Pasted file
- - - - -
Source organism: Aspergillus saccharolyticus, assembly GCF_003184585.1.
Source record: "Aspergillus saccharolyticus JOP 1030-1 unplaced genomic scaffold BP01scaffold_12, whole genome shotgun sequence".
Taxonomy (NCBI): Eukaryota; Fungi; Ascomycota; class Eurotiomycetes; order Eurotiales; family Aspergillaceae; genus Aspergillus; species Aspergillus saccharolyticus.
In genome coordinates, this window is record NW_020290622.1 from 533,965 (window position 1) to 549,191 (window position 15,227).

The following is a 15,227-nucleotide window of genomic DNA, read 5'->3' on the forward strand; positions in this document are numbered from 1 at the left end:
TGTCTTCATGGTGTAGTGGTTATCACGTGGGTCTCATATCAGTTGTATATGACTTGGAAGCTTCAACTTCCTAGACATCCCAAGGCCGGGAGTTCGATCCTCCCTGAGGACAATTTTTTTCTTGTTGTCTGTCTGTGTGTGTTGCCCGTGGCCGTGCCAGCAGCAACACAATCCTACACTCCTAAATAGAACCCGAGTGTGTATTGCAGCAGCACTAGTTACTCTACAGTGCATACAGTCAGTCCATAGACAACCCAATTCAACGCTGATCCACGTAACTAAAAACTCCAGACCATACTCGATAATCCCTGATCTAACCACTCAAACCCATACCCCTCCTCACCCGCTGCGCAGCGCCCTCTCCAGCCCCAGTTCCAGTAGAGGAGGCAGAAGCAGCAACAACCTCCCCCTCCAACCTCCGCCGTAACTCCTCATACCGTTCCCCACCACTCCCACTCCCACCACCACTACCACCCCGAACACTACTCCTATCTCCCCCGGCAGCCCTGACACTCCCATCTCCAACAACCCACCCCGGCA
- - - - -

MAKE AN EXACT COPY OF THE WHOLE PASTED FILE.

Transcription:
Source organism: Aspergillus saccharolyticus, assembly GCF_003184585.1.
Source record: "Aspergillus saccharolyticus JOP 1030-1 unplaced genomic scaffold BP01scaffold_12, whole genome shotgun sequence".
Taxonomy (NCBI): Eukaryota; Fungi; Ascomycota; class Eurotiomycetes; order Eurotiales; family Aspergillaceae; genus Aspergillus; species Aspergillus saccharolyticus.
In genome coordinates, this window is record NW_020290622.1 from 533,965 (window position 1) to 549,191 (window position 15,227).

The following is a 15,227-nucleotide window of genomic DNA, read 5'->3' on the forward strand; positions in this document are numbered from 1 at the left end:
TGTCTTCATGGTGTAGTGGTTATCACGTGGGTCTCATATCAGTTGTATATGACTTGGAAGCTTCAACTTCCTAGACATCCCAAGGCCGGGAGTTCGATCCTCCCTGAGGACAATTTTTTTCTTGTTGTCTGTCTGTGTGTGTTGCCCGTGGCCGTGCCAGCAGCAACACAATCCTACACTCCTAAATAGAACCCGAGTGTGTATTGCAGCAGCACTAGTTACTCTACAGTGCATACAGTCAGTCCATAGACAACCCAATTCAACGCTGATCCACGTAACTAAAAACTCCAGACCATACTCGATAATCCCTGATCTAACCACTCAAACCCATACCCCTCCTCACCCGCTGCGCAGCGCCCTCTCCAGCCCCAGTTCCAGTAGAGGAGGCAGAAGCAGCAACAACCTCCCCCTCCAACCTCCGCCGTAACTCCTCATACCGTTCCCCACCACTCCCACTCCCACCACCACTACCACCCCGAACACTACTCCTATCTCCCCCGGCAGCCCTGACACTCCCATCTCCAACAACCCACCCCGGCA